Culture Minister clashes with artists over controversial bill

Culture Minister Miri Regev yesterday clashed publicly with artists at a conference, as she defended a controversial bill over state funding for cultural initiatives.

The so-called ‘loyalty in culture’ bill would deny state funding to cultural initiatives which violate certain conditions. These include those which incite racism, violence or terrorism, or support armed conflict against Israel. More controversially, the draft legislation also covers those which refuse to recognise Israel as a Jewish and democratic state, or mark Israel’s Independence Day as a day of tragedy for the Palestinian people. Opponents have claimed that the bill would stifle free speech.

However, appearing yesterday at a Haaretz culture conference, Regev took to the stage and was greeted with booing from the audience of artists. She opened by stating crudely, “As a well-known Chinese philosopher once said: ‘Cut the bullshit.’” Regev explained, “No one demands Israeli creators of culture to toe the line of the government. No one is afraid of criticism, even the most scathing criticism. No one is trying to silence you.” But, she said, “It is unimaginable for a country that wants to continue existing to fund plays, movies and cultural institutions that strive to undermine the very nature of its existence.” Regev was repeatedly interrupted and Haaretz editor-in-chief Aluf Benn intervened asking the audience to allow her to finish her address.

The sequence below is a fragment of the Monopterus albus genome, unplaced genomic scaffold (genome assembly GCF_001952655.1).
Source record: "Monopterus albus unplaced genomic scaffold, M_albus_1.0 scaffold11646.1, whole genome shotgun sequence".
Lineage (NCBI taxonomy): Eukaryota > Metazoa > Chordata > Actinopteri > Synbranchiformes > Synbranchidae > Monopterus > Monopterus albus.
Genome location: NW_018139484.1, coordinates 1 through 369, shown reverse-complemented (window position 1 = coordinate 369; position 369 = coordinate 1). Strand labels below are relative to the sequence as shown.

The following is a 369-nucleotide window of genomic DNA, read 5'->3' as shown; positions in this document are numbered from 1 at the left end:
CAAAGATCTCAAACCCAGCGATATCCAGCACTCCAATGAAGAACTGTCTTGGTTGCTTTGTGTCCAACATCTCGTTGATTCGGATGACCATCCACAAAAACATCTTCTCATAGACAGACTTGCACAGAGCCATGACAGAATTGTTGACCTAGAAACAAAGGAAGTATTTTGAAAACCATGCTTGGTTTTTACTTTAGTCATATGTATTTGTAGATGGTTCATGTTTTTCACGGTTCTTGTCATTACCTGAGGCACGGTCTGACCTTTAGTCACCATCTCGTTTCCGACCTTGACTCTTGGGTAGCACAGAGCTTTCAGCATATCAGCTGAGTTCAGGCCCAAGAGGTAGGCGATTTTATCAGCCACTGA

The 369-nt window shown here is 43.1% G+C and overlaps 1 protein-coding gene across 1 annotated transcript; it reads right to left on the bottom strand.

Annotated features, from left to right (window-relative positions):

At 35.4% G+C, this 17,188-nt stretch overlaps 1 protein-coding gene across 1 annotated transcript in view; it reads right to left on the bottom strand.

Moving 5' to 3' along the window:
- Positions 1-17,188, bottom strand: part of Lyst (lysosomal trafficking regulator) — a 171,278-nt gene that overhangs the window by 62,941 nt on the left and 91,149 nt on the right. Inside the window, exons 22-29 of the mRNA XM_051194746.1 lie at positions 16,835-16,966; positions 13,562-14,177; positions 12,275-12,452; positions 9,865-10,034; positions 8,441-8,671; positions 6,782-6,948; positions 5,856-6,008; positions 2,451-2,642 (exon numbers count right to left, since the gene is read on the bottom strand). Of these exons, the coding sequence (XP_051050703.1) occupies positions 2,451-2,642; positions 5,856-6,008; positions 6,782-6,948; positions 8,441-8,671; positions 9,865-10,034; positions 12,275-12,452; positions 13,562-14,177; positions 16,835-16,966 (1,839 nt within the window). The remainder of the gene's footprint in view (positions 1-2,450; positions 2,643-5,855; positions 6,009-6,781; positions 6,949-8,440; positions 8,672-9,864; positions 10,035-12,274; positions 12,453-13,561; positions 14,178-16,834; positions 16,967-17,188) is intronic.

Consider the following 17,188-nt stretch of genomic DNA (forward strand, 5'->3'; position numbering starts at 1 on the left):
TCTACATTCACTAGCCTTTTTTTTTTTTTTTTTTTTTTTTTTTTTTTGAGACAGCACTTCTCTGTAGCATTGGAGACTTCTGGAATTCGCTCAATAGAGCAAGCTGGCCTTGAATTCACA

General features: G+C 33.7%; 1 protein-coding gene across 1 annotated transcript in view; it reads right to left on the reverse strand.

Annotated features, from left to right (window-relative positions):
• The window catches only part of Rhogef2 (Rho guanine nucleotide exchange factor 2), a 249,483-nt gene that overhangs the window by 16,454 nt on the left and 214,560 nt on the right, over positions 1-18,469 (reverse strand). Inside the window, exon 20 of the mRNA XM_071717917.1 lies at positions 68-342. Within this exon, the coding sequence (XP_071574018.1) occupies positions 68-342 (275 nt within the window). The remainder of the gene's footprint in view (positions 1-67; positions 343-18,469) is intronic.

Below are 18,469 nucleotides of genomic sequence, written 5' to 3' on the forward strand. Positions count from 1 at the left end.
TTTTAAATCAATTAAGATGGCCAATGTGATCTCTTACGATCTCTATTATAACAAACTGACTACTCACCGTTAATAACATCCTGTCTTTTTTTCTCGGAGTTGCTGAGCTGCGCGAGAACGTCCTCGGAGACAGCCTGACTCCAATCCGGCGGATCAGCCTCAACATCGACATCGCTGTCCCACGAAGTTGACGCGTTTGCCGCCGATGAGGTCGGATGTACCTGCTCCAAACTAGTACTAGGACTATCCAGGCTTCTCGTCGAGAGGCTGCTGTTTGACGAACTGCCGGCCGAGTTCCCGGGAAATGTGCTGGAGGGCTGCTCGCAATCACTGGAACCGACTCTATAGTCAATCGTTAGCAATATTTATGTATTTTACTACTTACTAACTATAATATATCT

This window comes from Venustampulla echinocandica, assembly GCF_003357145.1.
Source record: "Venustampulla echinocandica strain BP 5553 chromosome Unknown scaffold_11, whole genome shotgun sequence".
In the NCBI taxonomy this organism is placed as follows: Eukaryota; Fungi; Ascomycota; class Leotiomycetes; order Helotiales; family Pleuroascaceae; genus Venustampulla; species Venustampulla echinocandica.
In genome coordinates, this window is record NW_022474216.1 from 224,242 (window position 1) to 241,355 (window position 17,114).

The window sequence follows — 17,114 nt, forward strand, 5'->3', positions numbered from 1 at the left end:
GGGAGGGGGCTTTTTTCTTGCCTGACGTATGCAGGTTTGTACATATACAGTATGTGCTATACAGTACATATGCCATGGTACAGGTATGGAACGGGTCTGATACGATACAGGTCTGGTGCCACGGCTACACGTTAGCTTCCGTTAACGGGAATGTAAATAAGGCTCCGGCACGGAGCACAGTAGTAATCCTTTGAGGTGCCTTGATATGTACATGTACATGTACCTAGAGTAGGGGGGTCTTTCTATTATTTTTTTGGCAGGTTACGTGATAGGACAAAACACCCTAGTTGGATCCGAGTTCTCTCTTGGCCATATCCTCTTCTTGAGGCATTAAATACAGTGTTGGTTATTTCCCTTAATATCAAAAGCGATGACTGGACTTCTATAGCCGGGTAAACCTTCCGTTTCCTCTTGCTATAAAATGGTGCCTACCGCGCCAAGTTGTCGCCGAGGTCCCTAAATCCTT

Attorney-General Avichai Mandelblit recently approved Regev’s proposed legislation, with several important caveats. For example, he stipulated that Regev’s ministry would not be allowed to cut all funding based on the law’s criteria, but would be permitted to reduce a budget by up to 6 per cent. Although it has already elicited strong debate, the bill must still be discussed and approved by the Knesset.

In another controversial legislative initiative, Likud MK Yoav Kirsch, yesterday proposed a bill imposing financial restrictions on organisations looking to influence Knesset elections. It is thought to particularly target the V15 movement, which campaigned against Prime Minister Benjamin Netanyahu prior to last year’s election.

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